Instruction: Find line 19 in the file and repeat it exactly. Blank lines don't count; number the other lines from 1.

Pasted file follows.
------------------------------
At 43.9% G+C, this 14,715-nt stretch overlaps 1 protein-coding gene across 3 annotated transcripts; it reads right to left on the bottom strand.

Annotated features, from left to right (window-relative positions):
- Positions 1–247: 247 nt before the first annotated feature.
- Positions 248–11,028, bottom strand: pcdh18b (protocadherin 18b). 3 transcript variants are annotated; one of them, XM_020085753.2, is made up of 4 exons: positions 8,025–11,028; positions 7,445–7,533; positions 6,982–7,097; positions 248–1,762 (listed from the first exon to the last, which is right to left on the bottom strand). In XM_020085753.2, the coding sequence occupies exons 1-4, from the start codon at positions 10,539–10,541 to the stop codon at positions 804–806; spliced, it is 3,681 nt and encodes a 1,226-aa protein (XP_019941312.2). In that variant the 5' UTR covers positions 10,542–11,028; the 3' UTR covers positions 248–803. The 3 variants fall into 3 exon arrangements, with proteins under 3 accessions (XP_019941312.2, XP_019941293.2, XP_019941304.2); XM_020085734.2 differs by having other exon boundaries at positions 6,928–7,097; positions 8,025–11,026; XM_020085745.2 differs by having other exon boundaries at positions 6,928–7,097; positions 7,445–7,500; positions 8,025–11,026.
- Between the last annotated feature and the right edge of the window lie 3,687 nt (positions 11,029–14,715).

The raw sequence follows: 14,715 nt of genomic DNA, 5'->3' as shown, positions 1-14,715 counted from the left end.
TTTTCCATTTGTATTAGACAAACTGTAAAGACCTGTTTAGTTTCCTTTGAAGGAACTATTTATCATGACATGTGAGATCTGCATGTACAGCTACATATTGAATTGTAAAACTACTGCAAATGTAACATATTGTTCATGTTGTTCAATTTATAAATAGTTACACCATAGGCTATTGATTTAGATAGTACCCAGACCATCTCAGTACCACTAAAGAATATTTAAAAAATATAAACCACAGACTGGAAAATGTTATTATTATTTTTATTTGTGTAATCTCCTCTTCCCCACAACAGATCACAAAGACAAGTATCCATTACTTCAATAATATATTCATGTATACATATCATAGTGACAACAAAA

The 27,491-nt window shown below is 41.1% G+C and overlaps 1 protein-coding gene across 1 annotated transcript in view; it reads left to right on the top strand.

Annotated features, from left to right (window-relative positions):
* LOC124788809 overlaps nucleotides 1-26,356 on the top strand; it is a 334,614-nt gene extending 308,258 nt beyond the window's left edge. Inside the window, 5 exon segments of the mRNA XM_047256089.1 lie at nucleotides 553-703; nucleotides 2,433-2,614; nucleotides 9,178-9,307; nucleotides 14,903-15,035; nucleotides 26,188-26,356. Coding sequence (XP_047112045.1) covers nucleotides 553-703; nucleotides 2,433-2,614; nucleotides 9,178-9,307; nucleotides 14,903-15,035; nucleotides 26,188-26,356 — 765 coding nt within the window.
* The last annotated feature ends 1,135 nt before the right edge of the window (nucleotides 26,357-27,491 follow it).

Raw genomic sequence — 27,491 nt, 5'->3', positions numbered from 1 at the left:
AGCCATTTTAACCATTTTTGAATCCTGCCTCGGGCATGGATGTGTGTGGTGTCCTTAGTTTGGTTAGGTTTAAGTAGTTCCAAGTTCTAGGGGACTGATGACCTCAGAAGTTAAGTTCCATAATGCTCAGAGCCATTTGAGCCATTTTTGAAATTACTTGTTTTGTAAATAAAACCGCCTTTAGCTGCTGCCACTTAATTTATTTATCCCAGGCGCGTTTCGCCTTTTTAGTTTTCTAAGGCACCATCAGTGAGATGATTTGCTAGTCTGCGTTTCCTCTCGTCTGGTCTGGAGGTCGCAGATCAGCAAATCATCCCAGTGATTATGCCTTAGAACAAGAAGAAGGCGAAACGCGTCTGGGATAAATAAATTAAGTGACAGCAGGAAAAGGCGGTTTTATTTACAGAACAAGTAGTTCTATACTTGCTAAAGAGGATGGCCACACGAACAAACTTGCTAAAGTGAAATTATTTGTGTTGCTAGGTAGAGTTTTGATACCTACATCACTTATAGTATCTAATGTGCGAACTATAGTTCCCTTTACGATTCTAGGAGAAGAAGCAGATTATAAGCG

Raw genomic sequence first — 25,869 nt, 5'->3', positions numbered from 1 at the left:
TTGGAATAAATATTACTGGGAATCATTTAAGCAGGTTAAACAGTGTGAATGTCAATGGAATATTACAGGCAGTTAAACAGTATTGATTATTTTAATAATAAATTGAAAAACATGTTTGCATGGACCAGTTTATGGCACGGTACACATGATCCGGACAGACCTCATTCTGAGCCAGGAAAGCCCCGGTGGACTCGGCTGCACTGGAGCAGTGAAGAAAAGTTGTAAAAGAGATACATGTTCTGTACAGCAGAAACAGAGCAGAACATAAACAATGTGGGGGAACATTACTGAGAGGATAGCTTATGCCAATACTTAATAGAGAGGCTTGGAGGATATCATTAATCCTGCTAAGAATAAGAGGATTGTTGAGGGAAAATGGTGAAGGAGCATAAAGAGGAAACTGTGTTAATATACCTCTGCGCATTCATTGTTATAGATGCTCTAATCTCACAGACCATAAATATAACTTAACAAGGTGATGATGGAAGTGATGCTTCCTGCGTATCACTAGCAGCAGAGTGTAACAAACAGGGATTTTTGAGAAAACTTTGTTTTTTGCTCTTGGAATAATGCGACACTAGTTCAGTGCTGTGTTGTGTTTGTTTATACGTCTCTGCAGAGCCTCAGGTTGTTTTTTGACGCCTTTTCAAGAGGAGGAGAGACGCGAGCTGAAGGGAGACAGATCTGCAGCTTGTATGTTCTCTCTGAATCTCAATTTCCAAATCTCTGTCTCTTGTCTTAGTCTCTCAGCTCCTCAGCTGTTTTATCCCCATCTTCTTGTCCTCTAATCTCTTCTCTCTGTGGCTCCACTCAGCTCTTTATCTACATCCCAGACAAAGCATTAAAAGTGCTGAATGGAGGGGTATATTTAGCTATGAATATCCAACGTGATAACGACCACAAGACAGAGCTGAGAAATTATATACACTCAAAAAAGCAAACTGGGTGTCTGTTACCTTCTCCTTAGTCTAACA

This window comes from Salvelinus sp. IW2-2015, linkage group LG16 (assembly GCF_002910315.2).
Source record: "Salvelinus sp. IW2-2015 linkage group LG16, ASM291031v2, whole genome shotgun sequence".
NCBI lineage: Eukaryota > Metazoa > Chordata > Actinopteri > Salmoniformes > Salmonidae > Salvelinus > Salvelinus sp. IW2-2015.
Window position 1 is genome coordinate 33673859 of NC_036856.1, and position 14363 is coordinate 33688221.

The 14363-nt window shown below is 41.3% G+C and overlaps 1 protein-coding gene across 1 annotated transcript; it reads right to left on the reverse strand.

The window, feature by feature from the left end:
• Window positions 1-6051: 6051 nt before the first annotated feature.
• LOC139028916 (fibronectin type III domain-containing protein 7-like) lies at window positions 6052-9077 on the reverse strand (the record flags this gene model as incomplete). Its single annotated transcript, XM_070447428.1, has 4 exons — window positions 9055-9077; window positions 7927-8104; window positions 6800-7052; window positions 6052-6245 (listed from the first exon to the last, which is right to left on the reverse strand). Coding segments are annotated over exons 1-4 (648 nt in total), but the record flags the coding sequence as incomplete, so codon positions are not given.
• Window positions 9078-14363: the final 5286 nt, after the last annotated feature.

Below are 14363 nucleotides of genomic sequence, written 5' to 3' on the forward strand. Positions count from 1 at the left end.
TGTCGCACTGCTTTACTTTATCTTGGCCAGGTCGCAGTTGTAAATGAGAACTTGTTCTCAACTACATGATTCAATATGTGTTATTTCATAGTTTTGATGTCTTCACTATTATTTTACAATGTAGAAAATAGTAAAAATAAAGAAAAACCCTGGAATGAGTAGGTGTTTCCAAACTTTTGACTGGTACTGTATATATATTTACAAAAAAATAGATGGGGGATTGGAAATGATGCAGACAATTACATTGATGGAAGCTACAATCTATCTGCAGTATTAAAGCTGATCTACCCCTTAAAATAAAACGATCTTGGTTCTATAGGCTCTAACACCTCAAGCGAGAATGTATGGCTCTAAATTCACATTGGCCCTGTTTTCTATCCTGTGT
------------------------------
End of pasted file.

Window position 1 is genome coordinate 33673859 of NC_036856.1, and position 14363 is coordinate 33688221.